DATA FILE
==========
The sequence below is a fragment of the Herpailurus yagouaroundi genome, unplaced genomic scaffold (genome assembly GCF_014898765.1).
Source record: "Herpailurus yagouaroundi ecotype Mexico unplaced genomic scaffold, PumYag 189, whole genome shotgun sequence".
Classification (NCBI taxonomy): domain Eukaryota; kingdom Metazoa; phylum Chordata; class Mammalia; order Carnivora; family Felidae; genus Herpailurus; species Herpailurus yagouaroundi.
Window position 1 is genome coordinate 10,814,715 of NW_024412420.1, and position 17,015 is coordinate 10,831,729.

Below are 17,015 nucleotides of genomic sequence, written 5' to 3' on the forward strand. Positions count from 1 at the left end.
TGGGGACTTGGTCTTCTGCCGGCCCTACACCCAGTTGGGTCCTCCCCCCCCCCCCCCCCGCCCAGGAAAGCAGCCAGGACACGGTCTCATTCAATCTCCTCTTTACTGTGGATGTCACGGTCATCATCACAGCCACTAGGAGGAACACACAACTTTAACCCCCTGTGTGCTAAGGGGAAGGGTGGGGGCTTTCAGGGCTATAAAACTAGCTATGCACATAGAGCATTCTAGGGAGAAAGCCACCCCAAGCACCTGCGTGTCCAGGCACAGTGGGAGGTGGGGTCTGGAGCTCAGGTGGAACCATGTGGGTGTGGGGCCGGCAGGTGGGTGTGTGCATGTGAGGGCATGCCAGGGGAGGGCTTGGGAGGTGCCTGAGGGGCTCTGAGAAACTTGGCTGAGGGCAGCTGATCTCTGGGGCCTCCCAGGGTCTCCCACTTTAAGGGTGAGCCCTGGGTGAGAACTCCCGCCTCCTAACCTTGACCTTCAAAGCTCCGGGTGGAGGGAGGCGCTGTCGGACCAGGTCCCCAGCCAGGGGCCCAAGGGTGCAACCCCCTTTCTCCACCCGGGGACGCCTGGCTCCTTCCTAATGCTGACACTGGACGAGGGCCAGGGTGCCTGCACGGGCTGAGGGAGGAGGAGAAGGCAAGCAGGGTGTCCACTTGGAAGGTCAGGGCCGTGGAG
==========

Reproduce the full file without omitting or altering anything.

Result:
The sequence below is a fragment of the Herpailurus yagouaroundi genome, unplaced genomic scaffold (genome assembly GCF_014898765.1).
Source record: "Herpailurus yagouaroundi ecotype Mexico unplaced genomic scaffold, PumYag 189, whole genome shotgun sequence".
Classification (NCBI taxonomy): domain Eukaryota; kingdom Metazoa; phylum Chordata; class Mammalia; order Carnivora; family Felidae; genus Herpailurus; species Herpailurus yagouaroundi.
Window position 1 is genome coordinate 10,814,715 of NW_024412420.1, and position 17,015 is coordinate 10,831,729.

Below are 17,015 nucleotides of genomic sequence, written 5' to 3' on the forward strand. Positions count from 1 at the left end.
TGGGGACTTGGTCTTCTGCCGGCCCTACACCCAGTTGGGTCCTCCCCCCCCCCCCCCCCGCCCAGGAAAGCAGCCAGGACACGGTCTCATTCAATCTCCTCTTTACTGTGGATGTCACGGTCATCATCACAGCCACTAGGAGGAACACACAACTTTAACCCCCTGTGTGCTAAGGGGAAGGGTGGGGGCTTTCAGGGCTATAAAACTAGCTATGCACATAGAGCATTCTAGGGAGAAAGCCACCCCAAGCACCTGCGTGTCCAGGCACAGTGGGAGGTGGGGTCTGGAGCTCAGGTGGAACCATGTGGGTGTGGGGCCGGCAGGTGGGTGTGTGCATGTGAGGGCATGCCAGGGGAGGGCTTGGGAGGTGCCTGAGGGGCTCTGAGAAACTTGGCTGAGGGCAGCTGATCTCTGGGGCCTCCCAGGGTCTCCCACTTTAAGGGTGAGCCCTGGGTGAGAACTCCCGCCTCCTAACCTTGACCTTCAAAGCTCCGGGTGGAGGGAGGCGCTGTCGGACCAGGTCCCCAGCCAGGGGCCCAAGGGTGCAACCCCCTTTCTCCACCCGGGGACGCCTGGCTCCTTCCTAATGCTGACACTGGACGAGGGCCAGGGTGCCTGCACGGGCTGAGGGAGGAGGAGAAGGCAAGCAGGGTGTCCACTTGGAAGGTCAGGGCCGTGGAG